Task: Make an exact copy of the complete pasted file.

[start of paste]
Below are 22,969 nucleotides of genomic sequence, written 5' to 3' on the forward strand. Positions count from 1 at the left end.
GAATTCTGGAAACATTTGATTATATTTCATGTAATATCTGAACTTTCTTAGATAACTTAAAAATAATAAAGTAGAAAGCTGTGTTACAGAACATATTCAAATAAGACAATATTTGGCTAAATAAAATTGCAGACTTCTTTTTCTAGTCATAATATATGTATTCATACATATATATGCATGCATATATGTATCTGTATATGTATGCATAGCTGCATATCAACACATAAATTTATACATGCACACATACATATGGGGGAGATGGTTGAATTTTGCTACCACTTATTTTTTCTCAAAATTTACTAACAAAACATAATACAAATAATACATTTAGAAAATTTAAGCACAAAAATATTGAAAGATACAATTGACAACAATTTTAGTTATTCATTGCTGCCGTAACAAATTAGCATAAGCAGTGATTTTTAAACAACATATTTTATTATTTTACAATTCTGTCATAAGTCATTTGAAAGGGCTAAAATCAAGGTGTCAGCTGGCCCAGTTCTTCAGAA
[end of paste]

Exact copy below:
Below are 22,969 nucleotides of genomic sequence, written 5' to 3' on the forward strand. Positions count from 1 at the left end.
GAATTCTGGAAACATTTGATTATATTTCATGTAATATCTGAACTTTCTTAGATAACTTAAAAATAATAAAGTAGAAAGCTGTGTTACAGAACATATTCAAATAAGACAATATTTGGCTAAATAAAATTGCAGACTTCTTTTTCTAGTCATAATATATGTATTCATACATATATATGCATGCATATATGTATCTGTATATGTATGCATAGCTGCATATCAACACATAAATTTATACATGCACACATACATATGGGGGAGATGGTTGAATTTTGCTACCACTTATTTTTTCTCAAAATTTACTAACAAAACATAATACAAATAATACATTTAGAAAATTTAAGCACAAAAATATTGAAAGATACAATTGACAACAATTTTAGTTATTCATTGCTGCCGTAACAAATTAGCATAAGCAGTGATTTTTAAACAACATATTTTATTATTTTACAATTCTGTCATAAGTCATTTGAAAGGGCTAAAATCAAGGTGTCAGCTGGCCCAGTTCTTCAGAA